Grit decided to go for a run, so I had exactly 90 minutes after breakfast to stroll leisurely from my hotel to the Gendarmenmarkt . . .
. . . past the Humboldt University law school . . .
. . . across a plaza bordered by some neoclassical buildings the color, and in one case the shape, of Easter eggs . . .
. . . in front of a sooty old church with a Soviet prestige spike in the background . . .
. . . until I finally arrived at the famous Museum Isle of Berlin. The famous Pergamon, with its Greek marbles, already had a line that was longer than I was willing to wait, so I purchased a ticket for the Neues Museum, which is where I really wanted to go anyway . . .
. . . because Egypt. Oh my, do they have Egypt. Makes the Louvre’s collection look like a joke. Not quite so large as the Met Museum in New York, but full of exquisite pieces beautifully displayed.
And let’s be honest, when you have Nefertiti, you’ve kind of won at Egypt. I had seen her before, in 2003, when she was still in (what I remember as) a dark corner of a dowdy little museum in a different part of town. Now, she’s mounted on a pedestal in a grandly domed room of her own that is well off limits to photography.
Sigh. She’s just so lovely. The thing that struck me most, which I had completely forgotten, was just how finely and realistically sculpted she is. Unlike much of ancient Egyptian statuary which, at least until the Greeks arrived in the 300s BC, was fairly stylized and non-individual, the Nefertiti bust (from 1345) looks like a real, individual woman. Of rare beauty, to be sure, but still blessed with the fine wrinkles and faint under-eye circles that so many of us see on our own faces.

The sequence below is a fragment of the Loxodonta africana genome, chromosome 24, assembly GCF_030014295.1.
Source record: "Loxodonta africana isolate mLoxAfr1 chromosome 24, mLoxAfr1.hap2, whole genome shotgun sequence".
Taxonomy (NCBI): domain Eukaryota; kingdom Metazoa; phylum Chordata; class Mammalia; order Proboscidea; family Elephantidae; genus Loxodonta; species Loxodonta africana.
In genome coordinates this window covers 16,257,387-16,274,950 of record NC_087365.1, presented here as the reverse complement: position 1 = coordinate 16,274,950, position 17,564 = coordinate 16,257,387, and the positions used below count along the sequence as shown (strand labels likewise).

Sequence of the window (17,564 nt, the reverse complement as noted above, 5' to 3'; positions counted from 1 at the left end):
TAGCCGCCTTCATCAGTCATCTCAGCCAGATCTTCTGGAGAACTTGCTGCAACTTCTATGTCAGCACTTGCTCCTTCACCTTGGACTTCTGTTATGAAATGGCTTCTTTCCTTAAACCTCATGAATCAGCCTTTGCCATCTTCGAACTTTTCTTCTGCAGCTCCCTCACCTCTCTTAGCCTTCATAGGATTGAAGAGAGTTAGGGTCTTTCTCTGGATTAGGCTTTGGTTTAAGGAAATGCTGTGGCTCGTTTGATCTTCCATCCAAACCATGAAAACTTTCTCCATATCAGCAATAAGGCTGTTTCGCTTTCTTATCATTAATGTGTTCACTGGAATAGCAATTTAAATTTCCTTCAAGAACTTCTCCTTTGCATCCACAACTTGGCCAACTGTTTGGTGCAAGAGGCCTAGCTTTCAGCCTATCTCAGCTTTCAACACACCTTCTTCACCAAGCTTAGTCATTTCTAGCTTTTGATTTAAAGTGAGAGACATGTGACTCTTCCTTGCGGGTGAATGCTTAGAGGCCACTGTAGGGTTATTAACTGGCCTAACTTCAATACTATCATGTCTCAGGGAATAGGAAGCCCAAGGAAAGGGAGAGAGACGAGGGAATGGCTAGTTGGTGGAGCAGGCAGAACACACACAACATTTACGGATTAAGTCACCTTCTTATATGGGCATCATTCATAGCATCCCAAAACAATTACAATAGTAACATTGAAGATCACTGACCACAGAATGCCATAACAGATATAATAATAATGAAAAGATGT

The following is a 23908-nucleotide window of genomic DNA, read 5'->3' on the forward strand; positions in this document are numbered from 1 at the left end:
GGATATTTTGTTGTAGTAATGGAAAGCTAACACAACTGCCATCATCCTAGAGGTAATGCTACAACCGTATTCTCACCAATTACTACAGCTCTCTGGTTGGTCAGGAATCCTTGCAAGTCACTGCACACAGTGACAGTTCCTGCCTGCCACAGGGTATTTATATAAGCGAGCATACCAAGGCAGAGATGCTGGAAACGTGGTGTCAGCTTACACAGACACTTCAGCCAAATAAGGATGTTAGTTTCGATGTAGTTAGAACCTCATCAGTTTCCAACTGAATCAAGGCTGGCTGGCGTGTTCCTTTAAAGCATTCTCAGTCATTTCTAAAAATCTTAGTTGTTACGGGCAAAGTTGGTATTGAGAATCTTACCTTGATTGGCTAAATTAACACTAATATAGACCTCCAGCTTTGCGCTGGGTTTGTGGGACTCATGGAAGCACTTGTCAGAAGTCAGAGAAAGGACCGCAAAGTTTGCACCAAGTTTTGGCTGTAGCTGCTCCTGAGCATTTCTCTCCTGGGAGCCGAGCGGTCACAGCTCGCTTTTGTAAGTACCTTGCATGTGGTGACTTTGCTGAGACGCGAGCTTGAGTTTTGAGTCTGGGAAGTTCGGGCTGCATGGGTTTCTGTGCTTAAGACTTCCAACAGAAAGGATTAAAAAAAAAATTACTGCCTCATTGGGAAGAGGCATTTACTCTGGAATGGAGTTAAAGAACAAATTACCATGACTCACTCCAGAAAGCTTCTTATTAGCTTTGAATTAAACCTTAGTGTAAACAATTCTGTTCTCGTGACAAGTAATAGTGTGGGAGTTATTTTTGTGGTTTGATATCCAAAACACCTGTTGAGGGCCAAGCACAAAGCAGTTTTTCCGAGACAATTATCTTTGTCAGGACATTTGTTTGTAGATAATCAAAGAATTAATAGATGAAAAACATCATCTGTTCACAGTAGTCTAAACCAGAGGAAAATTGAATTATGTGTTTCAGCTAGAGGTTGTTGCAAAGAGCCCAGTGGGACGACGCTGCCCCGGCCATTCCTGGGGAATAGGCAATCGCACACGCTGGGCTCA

I didn’t mind the ban on cameras. I’ve got a photo somewhere from my 2003 visit. This time I just stood there and memorized the details.
And then moved on, because my 90 minutes was drawing to a close. Having finished Egypt, I ran down to Troy (because of course the Germans also have Troy) and relished the pottery. Some of it looked like what you’d expect . . .
. . . but some of it was also very weird. Vessels shaped like animals . . .
. . . or with silly, sleepy faces . . .
. . . or silly, terrified faces . . .
. . . or faces hanging from a carriage in a way that makes you think they might actually be decapitated and therefore not perhaps so cheerful as their smiles and the flowery horse might suggest.
Lunch! Grit was finished with her run and we had plans to see a little exhibition about “Coolness”, but I was feeling hungry so we met for lunch.
Well, maybe technically brunch. You know, something light to hold me over.
Then Quynh-Nhu decided she would abandon her husband, child, and medical studies to meet us at the cafe. By then it was pouring rain, so we moved inside.
Five hours of uninterrupted conversation (plus an additional round of omelettes and hot chocolates) later, just as we were ramping up on the theory of linguistic identity and whether language somehow determines the thoughts we’re able to think, we realized that we really ought to pause the conversation there if we wanted to see the Coolness exhibit before it closed.
It was a well done exhibit that traced the concept of “cool” from its origins in the American Civil Rights era to African American jazz (think Miles Davis) to white mainstream (think Elvis and James Dean) to 1980s rock and popstars (think the Rolling Stones, David Bowie and Madonna) to the current incarnation of “cool” as a commodity (think Air Jordans).
Twenty minutes later, the museum closed and we headed across town to the “Down Under Berlin” film festival for a screening of seven short films from New Zealand.
The concept of an Aussie/Kiwi film festival ended up being cooler than the actual experience of it–or at least of the seven shorts we saw, which were pretty mediocre.
And that brought us to the end of the day. I hugged Grit goodbye, we promised to meet up again for hiking in Scotland, and then I went to Munich.